he told a reporter that 'not seeing something, not seeing an indication of something, does not lead automatically to the conclusion that there is nothing'. So if he found weapons there would be war, and if he didn't find weapons, well, there might still be war. The pro-war lobby saw what it wanted to see in Blix's suspicions-filled final report to the UN in January 2003, with one account rightly arguing that it 'greatly strengthened the American and British case for war'. Far from trying to prevent war, the weapons inspectors -- with their demented scaremongering between 1998 and 2003 -- provided Washington and London with the perfect justification for their military venture. Only a fool would idolise Blix. The spat between him and the US and the UK is no principled stand-off between anti-war and pro-war camps. Rather it is a struggle amongst clashing invading forces, with Blix defending the right of his people to occupy and blackmail the 'moral lepers' of Iraq for the rest of time, while Bush and Blair preferred to launch all-out war against those 'moral lepers'.


Former UN weapons inspector Blix testified
Tuesday to the Iraq Inquiry -- here for a critique of it -- and offered a bunch of self-grandizing statements, a bunch of inconsistent remarks and a lot of justifications for the illegal war. O'Neill is correct, "Only a fool would idolise Blix." Blix has made a semi-name for himself by basically coming over to Margie's house and trashing everyone and then going over to Sally's house and when people object to his remarks at Margie's, Blix immediately disowns them -- even going so far as to claim he was misquoted. He has offered conflicting tales over and over for the last seven years. His testimony was in keeping with his desire to reinvent 'reality' and aided no one. Meanwhile Chris Ames (Iraq Inquiry Digest) takes issue with recent coverage from the Independent of London which he feels misreads the testimonies and the documents, "Again, this is to confuse what the Inquiry has done in its public hearings with what it has found out behind the scenes. Given that the Independent has done so much to highlight the unpublished documents, this is surprising. If the Inquiry is not able to publish any further information and thus confront witnesses with the contradictions, it may as well draw its public hearings to a close. But Chilcot's options are not constrained by the lack of decisive new evidence, just limits on what he is able and willing to make public."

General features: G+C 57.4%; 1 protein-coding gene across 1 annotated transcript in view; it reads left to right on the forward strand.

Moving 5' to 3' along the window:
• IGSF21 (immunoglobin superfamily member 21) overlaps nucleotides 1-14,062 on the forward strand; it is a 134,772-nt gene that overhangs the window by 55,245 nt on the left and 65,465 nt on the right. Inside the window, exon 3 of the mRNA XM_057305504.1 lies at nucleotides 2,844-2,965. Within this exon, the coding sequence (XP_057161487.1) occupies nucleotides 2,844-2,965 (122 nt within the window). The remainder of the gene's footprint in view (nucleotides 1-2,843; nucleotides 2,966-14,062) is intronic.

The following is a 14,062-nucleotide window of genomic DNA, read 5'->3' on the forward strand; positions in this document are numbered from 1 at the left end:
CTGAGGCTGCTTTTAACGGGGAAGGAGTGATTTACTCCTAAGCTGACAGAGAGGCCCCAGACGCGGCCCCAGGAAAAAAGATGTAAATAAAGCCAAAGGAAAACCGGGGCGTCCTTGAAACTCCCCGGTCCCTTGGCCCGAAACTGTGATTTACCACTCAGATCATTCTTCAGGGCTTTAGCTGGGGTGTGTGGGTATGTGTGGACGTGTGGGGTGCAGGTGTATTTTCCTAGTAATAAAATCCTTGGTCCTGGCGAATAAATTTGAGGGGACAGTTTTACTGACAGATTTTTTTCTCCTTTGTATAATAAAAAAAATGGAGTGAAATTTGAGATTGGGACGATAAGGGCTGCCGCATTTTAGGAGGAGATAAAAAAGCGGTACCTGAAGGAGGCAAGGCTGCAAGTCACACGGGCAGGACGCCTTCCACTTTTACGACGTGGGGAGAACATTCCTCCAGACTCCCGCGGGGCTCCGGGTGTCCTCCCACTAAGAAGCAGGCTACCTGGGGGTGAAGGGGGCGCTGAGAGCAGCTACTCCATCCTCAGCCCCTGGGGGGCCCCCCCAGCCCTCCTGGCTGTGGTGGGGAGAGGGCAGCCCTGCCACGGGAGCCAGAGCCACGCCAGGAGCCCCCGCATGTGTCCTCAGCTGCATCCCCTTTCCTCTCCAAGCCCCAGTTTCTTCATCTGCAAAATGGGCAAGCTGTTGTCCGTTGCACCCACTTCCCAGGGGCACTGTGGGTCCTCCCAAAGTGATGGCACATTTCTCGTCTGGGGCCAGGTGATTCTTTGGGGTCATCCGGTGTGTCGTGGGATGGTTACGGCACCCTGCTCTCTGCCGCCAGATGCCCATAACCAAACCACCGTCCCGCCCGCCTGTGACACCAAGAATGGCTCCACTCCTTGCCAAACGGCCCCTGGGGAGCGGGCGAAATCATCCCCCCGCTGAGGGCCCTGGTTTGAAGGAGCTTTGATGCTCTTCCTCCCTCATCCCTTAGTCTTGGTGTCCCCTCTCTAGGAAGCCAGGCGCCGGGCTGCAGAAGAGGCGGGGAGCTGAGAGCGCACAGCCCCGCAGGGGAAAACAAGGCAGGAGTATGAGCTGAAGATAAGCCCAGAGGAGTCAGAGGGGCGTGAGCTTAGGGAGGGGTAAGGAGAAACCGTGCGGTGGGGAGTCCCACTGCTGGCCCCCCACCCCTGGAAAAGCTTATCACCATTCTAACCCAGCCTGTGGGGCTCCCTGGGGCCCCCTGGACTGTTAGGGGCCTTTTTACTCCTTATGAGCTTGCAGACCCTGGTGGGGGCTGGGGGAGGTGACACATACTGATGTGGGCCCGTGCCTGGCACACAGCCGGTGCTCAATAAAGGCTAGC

In England today, Iraq was a topic as two brothers each sought to be the leader of the Labour Party.
Patrick Wintour (Guardian) reports:

In a two-hour Radio 5 hustings,
David Miliband claimed that his brother Ed was in the same position over the Iraq war as all the other candidates save Diane Abbott, since she alone had vocally opposed the conflict at the time.
[. . .]
The pointed exchanges started when Ed Miliband sought to distinguish himself from his brother, saying: "One of the differences between David and myself is I think I am more critical of some of the things we did in government, and more willing to move on from some of the mistakes that we made, not just on
foreign policy, like Iraq, but on the economy and the fact that we have left lots of people on low wages."
David Miliband countered: "I do not believe we lost the 2010 election because of Iraq and we fool ourselves if we think [we lost] places like Stevenage -- that we won in 2005 -- because of Iraq."

As noted before, I know and like both David and Ed Miliband and I hope the above excerpt was balanced to give each a word. In legal news,
Emma Ross-Thomas (Bloomberg News) reports that Spanish Judge Santiago Pedraz has issued arrest warrants for US service members Sgt Thomas Gibson, Capt Philip Wolford and Lt Col Philip de Camp over the April 8, 2003 death of journalist Jose Couso who was killed in an US assault on the Palestine Hotel. We'll close with this -- on the US -- from David Swanson's "Peace Movement Adopts New Comprehensive Strategy" (War Is Not A Crime):


Last week 700 leading peace activists from around the United States met and strategized in Albany, N.Y. (